John Mitchell: Economy sinks under too many pillows


{safe_alt_text}The U.S. economy entered year seven of the upturn at the end of 2007 amid slow growth in output and decelerating employment gains.

 

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The U.S. economy entered year seven of the upturn at the end of 2007 amid slow growth in output and decelerating employment gains. Economic performance emerged quickly as the major campaign issue with the media focused on every squiggle in the data and candidates hurling charges during interminable primaries. The opening months of 2008 brought declines in employment, weak retail sales and, most likely, the onset of the second recession of the 21st century. We will not know that for sure until somewhere between six and 18 months after the start when the official arbiters make the call. The boredom of a long expansion has given way to the excitement of slow growth and a rare recession. This is a new notion to many because the last serious recession in the U.S. was in the early 1980s. Since 1982, the nation has experienced 16 months of recession: July 1990 to March 1991, and March 2001 to November 2001.

{safe_alt_text} BY JOHN MITCHELL

While engaged in a hard-fought game of the “Princess and the Pea” with my 4-year-old granddaughter, Cali, I realized it could be used to illustrate the cycle. The game is based on the children’s story and involves layering mattresses and pillows atop a bed frame with a wooden pea in it until the pillows are all used or the pile falls over. Playing with an exuberant 4-year-old, the pile usually falls over.

The American economy has had an increasing number of pillows piled on it that, even through the end of last year, did not result in an output decline. But the pile kept increasing to the point that the expansion has probably ended. We are in the third year of declining residential construction activity with permits down about 50% from their peak. The housing boom — fueled by low rates, new types of mortgages, loose underwriting and speculation — increased homeownership levels and supported an army of builders, realtors, mortgage brokers, appraisers and home-furnishing operations. Prices soared until affordability limitations, defaults, tighter credit standards, and excess supply began to weaken them. All but one major metro area (Charlotte, N.C.) is now experiencing price declines, according to the Case-Shiller Index.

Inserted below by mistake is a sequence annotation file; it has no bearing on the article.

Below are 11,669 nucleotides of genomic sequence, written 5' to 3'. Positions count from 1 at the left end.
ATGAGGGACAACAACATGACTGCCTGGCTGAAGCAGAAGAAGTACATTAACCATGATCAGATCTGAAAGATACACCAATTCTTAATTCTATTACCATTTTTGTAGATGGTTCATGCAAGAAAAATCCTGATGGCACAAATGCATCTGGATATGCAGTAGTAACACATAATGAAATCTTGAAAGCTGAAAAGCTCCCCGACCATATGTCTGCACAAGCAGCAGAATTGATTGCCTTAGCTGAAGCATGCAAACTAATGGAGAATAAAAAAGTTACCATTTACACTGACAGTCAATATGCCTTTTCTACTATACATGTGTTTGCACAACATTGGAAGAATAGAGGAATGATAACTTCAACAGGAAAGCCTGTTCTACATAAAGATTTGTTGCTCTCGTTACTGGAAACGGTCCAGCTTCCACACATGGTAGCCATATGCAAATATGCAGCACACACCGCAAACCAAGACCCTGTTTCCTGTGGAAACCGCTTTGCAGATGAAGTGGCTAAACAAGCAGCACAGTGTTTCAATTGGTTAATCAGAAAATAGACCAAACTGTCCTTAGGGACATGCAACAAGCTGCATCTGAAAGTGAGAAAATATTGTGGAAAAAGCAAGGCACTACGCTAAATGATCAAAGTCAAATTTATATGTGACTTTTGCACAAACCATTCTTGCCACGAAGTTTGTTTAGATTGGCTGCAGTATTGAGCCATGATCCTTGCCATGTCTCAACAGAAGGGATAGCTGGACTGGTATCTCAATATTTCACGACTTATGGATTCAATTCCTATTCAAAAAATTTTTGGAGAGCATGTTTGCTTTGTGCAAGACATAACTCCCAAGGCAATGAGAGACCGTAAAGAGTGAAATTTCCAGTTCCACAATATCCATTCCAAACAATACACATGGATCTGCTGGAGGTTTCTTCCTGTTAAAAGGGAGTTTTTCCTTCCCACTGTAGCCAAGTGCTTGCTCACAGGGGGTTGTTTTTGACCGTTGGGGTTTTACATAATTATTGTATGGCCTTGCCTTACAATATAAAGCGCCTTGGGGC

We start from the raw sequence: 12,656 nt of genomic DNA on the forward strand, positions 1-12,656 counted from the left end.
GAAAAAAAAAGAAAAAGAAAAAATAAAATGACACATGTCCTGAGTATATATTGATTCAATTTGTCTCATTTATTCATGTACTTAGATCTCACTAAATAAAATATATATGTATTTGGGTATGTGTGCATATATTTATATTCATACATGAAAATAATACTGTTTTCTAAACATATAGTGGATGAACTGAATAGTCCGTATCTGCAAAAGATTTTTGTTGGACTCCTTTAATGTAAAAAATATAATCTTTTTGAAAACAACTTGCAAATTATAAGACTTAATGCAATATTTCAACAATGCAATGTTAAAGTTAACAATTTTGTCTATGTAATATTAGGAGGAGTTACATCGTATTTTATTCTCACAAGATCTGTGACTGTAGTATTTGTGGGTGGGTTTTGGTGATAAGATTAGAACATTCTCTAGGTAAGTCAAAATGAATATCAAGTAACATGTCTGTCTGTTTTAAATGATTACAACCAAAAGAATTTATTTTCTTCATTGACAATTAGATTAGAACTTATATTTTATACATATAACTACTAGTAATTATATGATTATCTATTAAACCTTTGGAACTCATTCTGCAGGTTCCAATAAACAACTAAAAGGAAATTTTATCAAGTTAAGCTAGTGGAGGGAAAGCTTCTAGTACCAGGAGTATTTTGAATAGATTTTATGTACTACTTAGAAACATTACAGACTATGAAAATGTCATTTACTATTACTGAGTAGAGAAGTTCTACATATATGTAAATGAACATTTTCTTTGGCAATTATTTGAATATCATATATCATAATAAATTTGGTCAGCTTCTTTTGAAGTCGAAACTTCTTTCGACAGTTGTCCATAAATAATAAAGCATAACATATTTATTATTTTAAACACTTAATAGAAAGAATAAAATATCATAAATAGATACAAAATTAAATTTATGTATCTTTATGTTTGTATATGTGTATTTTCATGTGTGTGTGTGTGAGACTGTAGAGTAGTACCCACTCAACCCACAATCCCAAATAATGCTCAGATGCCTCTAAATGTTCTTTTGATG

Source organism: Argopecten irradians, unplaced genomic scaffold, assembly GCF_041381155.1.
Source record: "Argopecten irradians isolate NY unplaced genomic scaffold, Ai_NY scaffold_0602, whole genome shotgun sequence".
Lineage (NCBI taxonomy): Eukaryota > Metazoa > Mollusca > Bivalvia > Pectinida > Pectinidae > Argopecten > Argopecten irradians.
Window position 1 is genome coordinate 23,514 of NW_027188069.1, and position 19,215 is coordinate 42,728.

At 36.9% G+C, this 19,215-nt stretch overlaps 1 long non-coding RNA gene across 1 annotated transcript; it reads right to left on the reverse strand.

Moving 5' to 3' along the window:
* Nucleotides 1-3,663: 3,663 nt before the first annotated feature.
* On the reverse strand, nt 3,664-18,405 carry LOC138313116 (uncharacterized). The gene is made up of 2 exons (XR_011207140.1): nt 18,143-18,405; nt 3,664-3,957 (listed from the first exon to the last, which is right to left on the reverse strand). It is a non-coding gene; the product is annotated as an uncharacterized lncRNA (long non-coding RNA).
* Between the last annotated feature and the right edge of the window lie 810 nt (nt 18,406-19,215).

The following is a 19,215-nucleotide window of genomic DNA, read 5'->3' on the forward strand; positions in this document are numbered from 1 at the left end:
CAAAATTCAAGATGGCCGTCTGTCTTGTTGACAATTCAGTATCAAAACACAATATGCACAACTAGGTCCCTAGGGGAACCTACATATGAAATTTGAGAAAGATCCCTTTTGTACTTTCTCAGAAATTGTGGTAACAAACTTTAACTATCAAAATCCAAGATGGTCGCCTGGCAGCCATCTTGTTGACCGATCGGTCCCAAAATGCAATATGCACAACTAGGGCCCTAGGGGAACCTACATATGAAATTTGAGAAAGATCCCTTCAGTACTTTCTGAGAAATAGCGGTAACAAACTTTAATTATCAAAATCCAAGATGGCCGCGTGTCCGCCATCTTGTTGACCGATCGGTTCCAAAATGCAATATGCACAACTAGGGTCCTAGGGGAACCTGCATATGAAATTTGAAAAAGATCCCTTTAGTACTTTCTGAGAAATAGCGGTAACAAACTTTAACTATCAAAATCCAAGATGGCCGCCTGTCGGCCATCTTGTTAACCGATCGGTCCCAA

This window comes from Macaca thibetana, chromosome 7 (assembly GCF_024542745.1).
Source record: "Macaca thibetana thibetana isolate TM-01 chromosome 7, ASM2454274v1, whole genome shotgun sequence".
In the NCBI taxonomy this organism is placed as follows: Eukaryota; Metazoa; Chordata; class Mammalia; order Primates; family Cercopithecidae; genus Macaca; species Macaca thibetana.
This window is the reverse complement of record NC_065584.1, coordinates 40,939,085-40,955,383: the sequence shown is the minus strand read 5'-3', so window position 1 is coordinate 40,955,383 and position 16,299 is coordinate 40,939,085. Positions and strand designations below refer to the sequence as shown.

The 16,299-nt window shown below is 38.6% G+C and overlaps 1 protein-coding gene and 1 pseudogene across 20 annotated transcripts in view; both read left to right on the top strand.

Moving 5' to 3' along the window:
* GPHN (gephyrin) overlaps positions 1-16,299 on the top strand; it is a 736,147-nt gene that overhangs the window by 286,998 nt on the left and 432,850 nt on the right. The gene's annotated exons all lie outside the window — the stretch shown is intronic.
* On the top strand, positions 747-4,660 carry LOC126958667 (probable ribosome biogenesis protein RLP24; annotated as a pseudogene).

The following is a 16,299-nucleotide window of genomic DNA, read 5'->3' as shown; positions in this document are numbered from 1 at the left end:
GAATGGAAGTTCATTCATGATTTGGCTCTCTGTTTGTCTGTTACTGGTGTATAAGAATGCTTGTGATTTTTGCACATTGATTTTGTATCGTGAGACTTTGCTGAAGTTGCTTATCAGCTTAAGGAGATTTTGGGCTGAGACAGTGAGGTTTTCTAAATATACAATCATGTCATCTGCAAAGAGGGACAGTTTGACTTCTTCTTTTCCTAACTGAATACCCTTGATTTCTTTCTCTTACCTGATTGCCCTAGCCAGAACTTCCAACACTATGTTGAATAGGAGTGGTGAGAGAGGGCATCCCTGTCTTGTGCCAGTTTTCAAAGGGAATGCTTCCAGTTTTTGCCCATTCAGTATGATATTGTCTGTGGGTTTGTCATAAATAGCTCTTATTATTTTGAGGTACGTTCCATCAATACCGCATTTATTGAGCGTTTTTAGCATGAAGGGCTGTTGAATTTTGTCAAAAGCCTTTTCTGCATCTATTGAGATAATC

Consumer and nonprofit balance sheet data for the fourth quarter of 2007 showed a decline in net worth of $533 billion from real estate as well as the stock market. The financial implosion resulting from the loose underwriting standards, leveraged positions and failure to comprehend risks has tightened credit markets across the planet, affecting even people and businesses without housing-related exposure. This constitutes another drag that is challenging policymakers to keep credit markets functioning and not contribute to moral hazard (i.e.: making people responsible for their actions).

Another drag is caused by a run-up in food and energy prices. Strong demand for energy in developing nations along with supply constraints and the dollar decline helped push crude to more than $100 per barrel. The U.S. imports most of its crude oil and the price jump has created a decline in the standard of living. Food prices have surged because of robust demand, poor grain harvests and a headlong rush to biofuels. In the short run, it’s a squeeze on family budgets and another pillow on the pile.

Stimulus checks will start to arrive later this month, the Fed has been creative in trying to keep markets functioning, and there will be more intervention in the housing area. Markets are adjusting, with February seeing an increase in home sales and falling prices. Each cycle is different, and this period will be remembered for housing performance. There will be a regulatory response and a generation will forever think differently about housing.

Oregon has fared differently in different cycles. Some can remember the 1979-82 period when the eastbound lane of the Oregon Trail was reopened and the state experienced an 11.7% decline in employment and a drop in population. The next downturn in 1990-91 was almost a non-event here with an employment decline of 0.2% on annual average basis. The 2001 national recession was more serious in Oregon. The major decline was in business investment, which heavily impacted the state’s technology sector and resulted in three years of falling employment. This time, with robust exports, prosperous agriculture, strength in metals and aerospace, and fewer real estate problems than many other areas, Oregon will hold up better, but will not be immune.


John Mitchell is the former chief economist for US Bancorp.

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